Ebay sells Skype at a value of $2.75 billion to Silver Lake Partners, which includes Joltid, the Canada Pension Plan Investment Board, and Andreessen Horowitz. SLP acquires a 70 percent stake in the Internet communication company. Andreesen notes:
Skype is gigantic and yet still a relatively small percentage of international call volume. This is, and ought to be, one of the most important companies on the Internet.
Andreessen joins the HP board of directors. He is awarded an annual cash retainer of $100,000 or HP securities as well as an annual equity retainer of $150,000. HP Chairman/CEO Hurd says:
Marc Andreessen is a software pioneer whose leadership has helped shape the Internet. Marc’s entrepreneurial background and industry expertise will be a welcome addition to the HP board of directors.
Andreessen invests in the media company that operates the TalkingPointsMemo blog. With contributions from other angel investors, the round of financing is estimated between $500,000 and $1 million. TalkingPointsMemo is recognized as one of a small number of blogging sites that does original journalism.
Andreessen and Horowitz launch Andreessen Horowitz, a venture capital firm. The two are well known investors, backing half a dozen startups each year, including social investing site kaChing, virtual worlds company Metaplace, mobile video company Qik, online publishing company Crowdfusion, dating site I’minlikewithyou, search company Blekko and media/technology company EQAL.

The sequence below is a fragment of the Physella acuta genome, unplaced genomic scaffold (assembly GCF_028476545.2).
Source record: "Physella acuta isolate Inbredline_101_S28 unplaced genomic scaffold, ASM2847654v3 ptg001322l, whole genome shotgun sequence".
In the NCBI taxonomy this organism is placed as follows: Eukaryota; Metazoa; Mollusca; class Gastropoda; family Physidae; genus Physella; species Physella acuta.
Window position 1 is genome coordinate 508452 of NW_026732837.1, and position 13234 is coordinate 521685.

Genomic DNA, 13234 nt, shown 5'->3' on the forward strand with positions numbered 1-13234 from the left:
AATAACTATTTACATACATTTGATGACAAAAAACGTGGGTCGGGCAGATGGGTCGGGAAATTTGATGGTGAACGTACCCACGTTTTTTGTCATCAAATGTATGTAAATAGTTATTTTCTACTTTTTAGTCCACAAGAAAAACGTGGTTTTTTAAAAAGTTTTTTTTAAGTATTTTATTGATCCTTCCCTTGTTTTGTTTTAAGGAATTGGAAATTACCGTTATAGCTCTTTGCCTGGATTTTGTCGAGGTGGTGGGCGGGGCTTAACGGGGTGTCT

Andreessen joins eBay’s board of directors while working on the Ning social networking platform. eBay President/CEO John Donahoe says:
Marc is a true visionary whose experience will be invaluable to eBay. We look forward to learning from Marc’s insights and expertise as we drive further innovation on our platform, invest in growth opportunities, and develop technology that will further benefit our customers, build powerful communities and enhance e-commerce.
After a period of speculation, Andreessen officially joins Facebook’s board of directors alongside Mark Zuckerberg, Jim Breyer, and Peter Thiel. The official press release calls Andreessen’s venture Ning, “a complementary platform to Facebook,” rather than a potential rival. Andressen says:
Facebook is one of the most innovative companies on the Web and it’s an honor to join the board. I’m looking forward to helping the team as Facebook continues to grow.
Andreesen and wife Laura pledge $27.5 million to Stanford Hospital & Clinics, marking their first philanthropic commitment as a couple. The money is pledged to upgrade emergency services and build the Marc and Laura Andreessen Emergency Department.
Both of us feel so strongly that, being part of the new generation in Silicon Valley, we have a responsibility to hopefully inspire other people in our age range to make significant philanthropic commitments.
Twitter announces a round led by Union Square Ventures and including Conway, Andreessen, and others. It doesn’t disclose the funding amount or valuation. Twitter: